2010
03.10

A common task when consuming a WCF service is translating your business objects into the proxy objects used in a service operation call. As an example, say you’ve got a Person class, and you’re calling a WCF service operation called SaveEmployee(). When creating a reference to this service, the svcutil program will have created some proxy classes. To call the SaveEmployee() operation, you’ll need to translate your local Person object into the proxy object. Extension methods provide a nice clear way of doing this.

So, the local Person business class will be something like this:

public class Person
{
    public string Forename { get; set; }

    public string Surname { get; set; }

    public int Age { get; set; }
}

We want to call a WCF service called EmployeeService, which has an operation SaveEmployee(). This operation takes a person to save as a parameter. The type of this parameter is Employee, which svcutil has created for us in the service proxy. This may look something like this:

internal partial class Employee : 
    object, System.Runtime.Serialization.IExtensibleDataObject
{
    private string FirstNameField;
    private string LastNameField;
    private int AgeField;

    [System.Runtime.Serialization.DataMemeberAttribute()]
    internal string FirstName
    {
        get { return this.FirstNameField; }
        set { this.FirstNameField = value; }
    }

    [System.Runtime.Serialization.DataMemeberAttribute()]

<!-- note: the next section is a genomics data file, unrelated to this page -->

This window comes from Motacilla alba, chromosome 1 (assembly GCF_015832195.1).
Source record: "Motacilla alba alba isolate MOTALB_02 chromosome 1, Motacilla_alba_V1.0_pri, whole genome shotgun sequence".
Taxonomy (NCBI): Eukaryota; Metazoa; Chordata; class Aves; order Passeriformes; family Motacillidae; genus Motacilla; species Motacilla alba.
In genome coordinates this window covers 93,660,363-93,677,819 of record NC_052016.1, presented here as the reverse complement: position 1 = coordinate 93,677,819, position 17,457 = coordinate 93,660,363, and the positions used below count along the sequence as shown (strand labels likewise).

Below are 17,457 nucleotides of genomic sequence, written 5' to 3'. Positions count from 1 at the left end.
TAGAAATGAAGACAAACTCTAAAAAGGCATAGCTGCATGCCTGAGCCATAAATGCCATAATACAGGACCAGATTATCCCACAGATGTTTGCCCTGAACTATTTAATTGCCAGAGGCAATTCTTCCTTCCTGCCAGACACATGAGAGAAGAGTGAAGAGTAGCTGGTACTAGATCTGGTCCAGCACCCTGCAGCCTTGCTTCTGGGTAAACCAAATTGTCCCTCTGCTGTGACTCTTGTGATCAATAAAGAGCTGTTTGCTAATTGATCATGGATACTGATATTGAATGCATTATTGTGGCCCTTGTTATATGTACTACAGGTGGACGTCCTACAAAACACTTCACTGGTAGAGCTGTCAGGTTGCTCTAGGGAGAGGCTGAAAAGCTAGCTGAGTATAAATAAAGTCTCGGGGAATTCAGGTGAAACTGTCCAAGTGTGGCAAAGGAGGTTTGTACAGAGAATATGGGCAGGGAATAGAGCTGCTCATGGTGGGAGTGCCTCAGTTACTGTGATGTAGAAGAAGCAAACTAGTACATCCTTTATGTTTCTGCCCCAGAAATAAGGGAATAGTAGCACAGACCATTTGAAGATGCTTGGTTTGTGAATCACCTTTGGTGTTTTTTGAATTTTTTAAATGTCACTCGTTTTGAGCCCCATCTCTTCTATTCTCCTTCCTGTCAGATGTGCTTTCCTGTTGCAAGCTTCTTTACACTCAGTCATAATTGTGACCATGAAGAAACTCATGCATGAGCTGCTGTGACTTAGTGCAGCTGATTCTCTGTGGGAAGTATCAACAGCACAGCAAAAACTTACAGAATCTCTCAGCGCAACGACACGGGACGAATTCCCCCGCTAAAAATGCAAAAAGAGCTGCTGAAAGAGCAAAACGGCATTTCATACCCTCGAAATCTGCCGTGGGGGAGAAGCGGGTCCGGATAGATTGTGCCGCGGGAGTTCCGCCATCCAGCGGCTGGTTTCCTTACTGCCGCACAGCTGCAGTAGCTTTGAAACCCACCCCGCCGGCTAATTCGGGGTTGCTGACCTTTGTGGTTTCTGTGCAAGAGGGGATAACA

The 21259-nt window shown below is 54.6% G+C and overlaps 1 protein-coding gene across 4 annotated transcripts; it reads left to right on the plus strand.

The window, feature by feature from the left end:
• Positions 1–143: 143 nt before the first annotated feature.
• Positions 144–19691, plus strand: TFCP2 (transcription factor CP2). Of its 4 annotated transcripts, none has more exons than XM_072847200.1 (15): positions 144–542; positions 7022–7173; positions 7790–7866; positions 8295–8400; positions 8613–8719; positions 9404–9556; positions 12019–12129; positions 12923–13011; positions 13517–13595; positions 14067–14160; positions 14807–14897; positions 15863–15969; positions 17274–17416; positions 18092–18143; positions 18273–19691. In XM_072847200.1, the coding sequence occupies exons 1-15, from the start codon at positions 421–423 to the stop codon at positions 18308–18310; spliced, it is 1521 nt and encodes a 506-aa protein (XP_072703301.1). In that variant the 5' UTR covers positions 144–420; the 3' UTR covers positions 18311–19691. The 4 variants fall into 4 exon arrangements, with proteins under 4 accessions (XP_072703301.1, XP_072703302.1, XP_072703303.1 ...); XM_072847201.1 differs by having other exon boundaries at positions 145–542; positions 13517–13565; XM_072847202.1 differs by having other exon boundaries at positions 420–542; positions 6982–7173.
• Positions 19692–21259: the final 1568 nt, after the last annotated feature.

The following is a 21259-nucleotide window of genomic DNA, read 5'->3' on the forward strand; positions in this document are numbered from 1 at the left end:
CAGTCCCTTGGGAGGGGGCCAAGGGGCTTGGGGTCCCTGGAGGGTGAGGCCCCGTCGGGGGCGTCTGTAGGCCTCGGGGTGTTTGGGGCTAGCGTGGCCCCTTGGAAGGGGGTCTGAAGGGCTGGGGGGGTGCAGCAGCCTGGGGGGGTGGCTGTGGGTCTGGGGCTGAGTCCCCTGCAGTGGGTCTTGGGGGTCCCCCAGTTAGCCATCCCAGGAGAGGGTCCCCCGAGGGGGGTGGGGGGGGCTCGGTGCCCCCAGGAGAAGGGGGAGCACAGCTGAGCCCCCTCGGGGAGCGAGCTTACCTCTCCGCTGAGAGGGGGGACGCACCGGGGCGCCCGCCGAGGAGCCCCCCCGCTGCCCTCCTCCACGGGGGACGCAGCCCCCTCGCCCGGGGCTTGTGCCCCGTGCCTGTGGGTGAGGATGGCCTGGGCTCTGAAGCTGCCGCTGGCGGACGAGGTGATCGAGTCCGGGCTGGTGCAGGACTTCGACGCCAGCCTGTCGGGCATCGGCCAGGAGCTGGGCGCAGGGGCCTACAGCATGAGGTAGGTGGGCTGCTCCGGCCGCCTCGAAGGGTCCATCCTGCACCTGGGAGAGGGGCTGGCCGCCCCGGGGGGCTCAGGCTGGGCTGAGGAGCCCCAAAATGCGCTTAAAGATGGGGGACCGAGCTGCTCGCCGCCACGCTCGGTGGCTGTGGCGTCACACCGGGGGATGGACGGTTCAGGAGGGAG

internal string LastName
    {
        get { return this.LastNameField; }
        set { this.LastNameField = value; }
    }

    [System.Runtime.Serialization.DataMemeberAttribute()]
    internal int Age
    {
        get { return this.AgeField; }
        set { this.AgeField = value; }
    }
}

As the service operation SaveEmployee needs an Employee and we have a Person, we need to translate from the latter to the former. An extension object can do this for us nicely:

internal static class PersonTranslator
{
    public static Employee TranslateToEmployee(this Person person)
    {
        return new Employee()
        {
            FirstName = person.Forename,
            LastName = person.Surname,
            Age = person.Age
        };
    }
}

Now the call to the service operation is nice and clear:

public SaveEmployee(Person person)
{
    var client = new EmployeeServiceClient();
    client.SaveEmployee(person.TranslateToEmployee());
    client.Close();
}

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